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patel315
New Member

There's a capital gain on RSUs sold to cover taxes at vesting. All proceeds were withheld to pay tax but 1099b shows cap gain. Do I adjust cost basis to show $0 cap gain?

 
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3 Replies
GeorgeM777
Expert Alumni

There's a capital gain on RSUs sold to cover taxes at vesting. All proceeds were withheld to pay tax but 1099b shows cap gain. Do I adjust cost basis to show $0 cap gain?

No, you will need to pay tax on that capital gain.  When RSUs vest, some of the RSUs are sold to cover the tax withholding.  This "sell to cover" in most instances does not produce a gain or loss because the shares that are sold to cover are sold shortly after the RSUs vest when there is little to no price movement in the underlying stock.  However, in your situation, it appears there was some upward price movement which produced a short-term capital gain.  Thus, report that capital gain on your return.  

 

@patel315 

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patel315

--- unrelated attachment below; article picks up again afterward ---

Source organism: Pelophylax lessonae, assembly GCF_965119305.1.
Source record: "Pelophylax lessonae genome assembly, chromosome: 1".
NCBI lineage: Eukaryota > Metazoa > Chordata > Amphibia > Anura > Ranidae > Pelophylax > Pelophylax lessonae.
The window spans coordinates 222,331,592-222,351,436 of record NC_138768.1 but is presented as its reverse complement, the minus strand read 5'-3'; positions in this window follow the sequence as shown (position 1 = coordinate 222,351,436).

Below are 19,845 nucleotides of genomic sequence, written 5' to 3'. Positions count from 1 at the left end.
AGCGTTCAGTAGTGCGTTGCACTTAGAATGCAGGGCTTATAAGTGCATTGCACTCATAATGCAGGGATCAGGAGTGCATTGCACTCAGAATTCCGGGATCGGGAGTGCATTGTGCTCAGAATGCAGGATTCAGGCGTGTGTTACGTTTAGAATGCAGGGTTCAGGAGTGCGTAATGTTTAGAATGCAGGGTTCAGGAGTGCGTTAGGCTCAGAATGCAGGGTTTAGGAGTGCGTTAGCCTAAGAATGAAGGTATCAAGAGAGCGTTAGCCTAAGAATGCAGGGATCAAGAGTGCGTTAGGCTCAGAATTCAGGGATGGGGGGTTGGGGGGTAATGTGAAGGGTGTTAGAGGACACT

New Member

There's a capital gain on RSUs sold to cover taxes at vesting. All proceeds were withheld to pay tax but 1099b shows cap gain. Do I adjust cost basis to show $0 cap gain?

Thanks for your quick response @GeorgeM777 .

 

Just want to confirm. I never did actually receive that gain. All proceeds (including the minimal gain) went to taxes (reflected on my W2). Seems unfair to pay tax on that "gain" when I didn't actually receive it. 

GeorgeM777
Expert Alumni

There's a capital gain on RSUs sold to cover taxes at vesting. All proceeds were withheld to pay tax but 1099b shows cap gain. Do I adjust cost basis to show $0 cap gain?

That additional information is helpful.  However, the small gain is additional income that was derived from the underlying asset, which in this case was the RSUs.   While you may not have received that small gain "in hand," it was deposited into an account in your name and thus, your deemed to have control over it.  There could be a way for your broker in any future sales of RSUs to not remit any capital gains but for that, you would need to discuss the matter with your broker.  It could be the case that the sold to cover RSUs including the small gain were more than enough to cover the tax liability, in which case you may be entitled for a refund.  

 

@patel315 

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